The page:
Buickman Rails Against Red Ink Rick

Robert Farago
by Robert Farago

someone said…poor Rick, he just inherited too many difficulties…

I replied…

do you have all night? he could have stayed away from Zarrella, he could have left John Rock alone at Olds. he could have shut Saturn down long ago. he could have stayed the hell out of Fiat. could have kept Delphi inhouse, could have held marketing staff resposible. could have ousted Deloitte and rotated auditors to generate accurate and truthful financials, and of course…could have let LaNeve go forward with implementing Return to Greatness.

he could have kept an eye on Eric Feldstein at GMAC and not let mortgages be written that would jeopardize the future of GMAC. he could have listened to Jerry York and changed the Board meetings to an actual working environment. he could have detailed plans and earnings guidances instead of offering nothing more than that smug smirk, stutter, and eye twitch.

he could have held annual meetings in Detroit where the people are, he could have gathered individuals from the industry for the Board instead of British Petroleum, Goldman Sachs, and Astra Zeneca. he could have kept the great car names of our past, he could have put people to work in some capacity instead of idling them in the Jobs Bank. he could have let natural attrition replace long term employees over time instead of throwing money at them with reckless abandon. he could have left the retirees alone to enjoy their well earned security (after all they are our greatest ambassadors). he could have should have but didn’t

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  • 50merc 50merc on Dec 09, 2008

    Thanks, Buickman. An analysis doesn't have to be perfect in every detail to be useful. It's a shame the Board of Bystanders seems oblivious to Wagoner's blunders. One point I wonder about is "he could have put people to work in some capacity instead of idling them in the Jobs Bank." That'd be sensible, but I thought the contract with the UAW prohibits GM from reassigning a worker to different tasks. Of course, even if that's so, Wagoner had years to try to change the contract.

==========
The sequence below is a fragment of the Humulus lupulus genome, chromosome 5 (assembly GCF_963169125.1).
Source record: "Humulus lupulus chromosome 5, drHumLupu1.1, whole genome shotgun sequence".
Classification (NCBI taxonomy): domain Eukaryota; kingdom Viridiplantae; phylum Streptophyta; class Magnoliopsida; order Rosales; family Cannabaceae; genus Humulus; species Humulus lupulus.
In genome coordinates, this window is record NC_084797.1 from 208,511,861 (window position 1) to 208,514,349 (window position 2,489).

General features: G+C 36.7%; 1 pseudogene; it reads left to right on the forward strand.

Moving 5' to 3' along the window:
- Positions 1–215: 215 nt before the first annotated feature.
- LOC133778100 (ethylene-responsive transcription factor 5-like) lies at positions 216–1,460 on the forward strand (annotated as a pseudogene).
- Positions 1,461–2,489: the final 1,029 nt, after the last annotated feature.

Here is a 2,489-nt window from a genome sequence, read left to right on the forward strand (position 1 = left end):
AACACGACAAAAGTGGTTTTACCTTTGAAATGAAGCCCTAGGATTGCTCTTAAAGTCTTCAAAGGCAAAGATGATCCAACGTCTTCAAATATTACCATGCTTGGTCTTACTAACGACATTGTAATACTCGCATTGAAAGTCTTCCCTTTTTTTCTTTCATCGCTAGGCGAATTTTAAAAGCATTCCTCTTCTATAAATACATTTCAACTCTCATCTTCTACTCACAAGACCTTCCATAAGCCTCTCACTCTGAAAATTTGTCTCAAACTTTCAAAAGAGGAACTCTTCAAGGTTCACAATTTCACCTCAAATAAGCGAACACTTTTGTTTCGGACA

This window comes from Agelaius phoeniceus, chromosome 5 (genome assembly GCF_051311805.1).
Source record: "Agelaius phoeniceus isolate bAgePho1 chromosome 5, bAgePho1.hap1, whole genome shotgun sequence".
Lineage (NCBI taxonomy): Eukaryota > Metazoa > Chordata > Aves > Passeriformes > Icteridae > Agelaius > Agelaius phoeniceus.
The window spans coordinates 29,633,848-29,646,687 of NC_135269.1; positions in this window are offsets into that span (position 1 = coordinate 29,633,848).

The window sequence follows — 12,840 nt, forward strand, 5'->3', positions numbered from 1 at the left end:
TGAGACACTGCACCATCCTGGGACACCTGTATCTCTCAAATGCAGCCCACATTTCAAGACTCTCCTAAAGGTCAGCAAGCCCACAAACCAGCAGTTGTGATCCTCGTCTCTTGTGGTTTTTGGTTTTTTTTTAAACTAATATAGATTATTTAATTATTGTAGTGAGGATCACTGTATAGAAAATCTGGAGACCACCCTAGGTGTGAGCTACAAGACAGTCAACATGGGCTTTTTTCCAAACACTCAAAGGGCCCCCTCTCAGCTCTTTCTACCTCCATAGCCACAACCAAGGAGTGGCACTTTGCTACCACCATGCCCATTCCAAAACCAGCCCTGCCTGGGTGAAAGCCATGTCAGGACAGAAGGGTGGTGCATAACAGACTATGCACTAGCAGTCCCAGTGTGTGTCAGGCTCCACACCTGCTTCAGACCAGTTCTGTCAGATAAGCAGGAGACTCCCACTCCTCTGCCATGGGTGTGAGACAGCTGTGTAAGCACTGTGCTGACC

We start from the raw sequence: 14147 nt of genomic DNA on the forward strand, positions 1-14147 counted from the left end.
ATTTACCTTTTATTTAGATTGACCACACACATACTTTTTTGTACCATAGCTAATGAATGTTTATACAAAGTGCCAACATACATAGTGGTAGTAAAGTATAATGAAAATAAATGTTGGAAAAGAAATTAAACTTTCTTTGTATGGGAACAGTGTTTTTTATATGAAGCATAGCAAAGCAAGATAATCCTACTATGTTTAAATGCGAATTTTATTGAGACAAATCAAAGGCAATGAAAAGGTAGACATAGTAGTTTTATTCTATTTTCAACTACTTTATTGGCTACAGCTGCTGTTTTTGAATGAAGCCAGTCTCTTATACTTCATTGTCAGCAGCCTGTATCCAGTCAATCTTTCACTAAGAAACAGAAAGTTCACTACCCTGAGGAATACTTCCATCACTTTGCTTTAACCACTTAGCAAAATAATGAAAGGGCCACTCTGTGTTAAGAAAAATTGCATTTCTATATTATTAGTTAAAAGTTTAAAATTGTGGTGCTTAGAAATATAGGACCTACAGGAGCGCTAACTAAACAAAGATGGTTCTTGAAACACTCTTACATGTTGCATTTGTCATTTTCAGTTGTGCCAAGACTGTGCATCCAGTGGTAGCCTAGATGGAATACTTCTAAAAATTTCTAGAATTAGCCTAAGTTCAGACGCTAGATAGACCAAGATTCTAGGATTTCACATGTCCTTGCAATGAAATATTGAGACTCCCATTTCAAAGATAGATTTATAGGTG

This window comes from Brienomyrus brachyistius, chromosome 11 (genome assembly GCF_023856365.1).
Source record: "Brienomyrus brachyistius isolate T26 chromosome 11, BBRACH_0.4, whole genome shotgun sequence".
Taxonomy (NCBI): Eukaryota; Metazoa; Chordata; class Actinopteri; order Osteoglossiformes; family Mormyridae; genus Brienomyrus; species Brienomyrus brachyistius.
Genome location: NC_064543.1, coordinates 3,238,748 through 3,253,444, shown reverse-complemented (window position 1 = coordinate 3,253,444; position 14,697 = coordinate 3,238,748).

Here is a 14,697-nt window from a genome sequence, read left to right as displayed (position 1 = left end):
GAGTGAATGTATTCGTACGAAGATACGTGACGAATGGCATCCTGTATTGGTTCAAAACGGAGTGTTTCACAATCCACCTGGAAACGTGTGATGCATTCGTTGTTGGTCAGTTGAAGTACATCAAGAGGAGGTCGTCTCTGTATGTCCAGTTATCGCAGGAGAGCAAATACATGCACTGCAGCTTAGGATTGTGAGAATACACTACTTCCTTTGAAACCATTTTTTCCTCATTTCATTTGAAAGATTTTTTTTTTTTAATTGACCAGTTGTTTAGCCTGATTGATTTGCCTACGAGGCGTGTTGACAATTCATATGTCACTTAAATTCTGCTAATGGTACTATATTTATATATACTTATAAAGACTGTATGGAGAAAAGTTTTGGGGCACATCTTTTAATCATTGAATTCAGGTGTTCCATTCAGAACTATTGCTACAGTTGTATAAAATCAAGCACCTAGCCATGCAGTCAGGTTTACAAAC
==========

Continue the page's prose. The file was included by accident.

• Campisi Campisi on Dec 09, 2008
    Olds. a million unit seller driven into the ground Saturn vs Olds? get a life. GM saw potential in Saturn, whereas Oldsmobile was just a collection of rebadges that they had no desire to continue producing. Every single car they sold when killed off in 2004 was available from another division and Oldsmobile as a brand had no mission left, so why would they keep it around? To save some money in the short-term, at the expense of the long-term? moved firms? and why? ’cause he has no clue what to do. If an ad firm isn't performing as well as necessary, they are replaced with another one. That's what GM has done many times even in the last couple years. do blame him for GMAC. ... That doesn't really address my statement. earnings guidance are expected from good management. To the board of directors and to shareholder meetings, sure. They're not going to release anything beyond maybe a vague and sanitised version of such things to the media, though, and expecting them to seems strange to me. Board essential, ours backwards. Wag the Dog. Come again? LeSabre. If they renamed the Lacrosse "LeSabre" tomorrow morning, do you really think people will rush out and buy them in droves? normal attrition conserves cash. The idea behind buying out an employee is to pay him up-front a fraction (big or small, but usually less than 100%) of what he'd make over the course of working at the firm until retirement in exchange for retiring early. In the long run, it's cheaper.

  • Nino Nino on Dec 09, 2008

    I believe that some of the points Buickman is making are valid. You can have a great product, but without great customer service, sales will eventually suffer. Buickman feels that customer service is cheap to provide and that when the great products come along, sales will easily follow. With regards to marketing, it has been pointed out on this blog and others, how GM has squandered name recognition on many of their most popular models. Names like "LeSabre", "Cutlass", "Electra Park Avenue" and others, have been either cheapened or eliminated altogether.This is unlike Honda and Toyota that have maintained the names of their most popular models for decades, exploiting a marketing technique that costs no money and actually saves the companies the expense of tooling new badges every few years. Believe it or not, there are many people that buy cars based on the name they know. Many LeSabre and Electra owners have no idea what a Lucerne is and aren't bothering to find out. All they know is GM stopped making their car.

  • DPerkins DPerkins on Dec 10, 2008

    At 2007 the Detroit Auto Show I overheard 2 fiftyish gentlemen speaking at the Buick display. One said: "Where the heck is my Park Avenue?". His buddy replied: "The LeSabres gone, they're all gone. Buick's gone." I think their unsolicted comments sum up what happened to Buick. Buickman is correct on this score.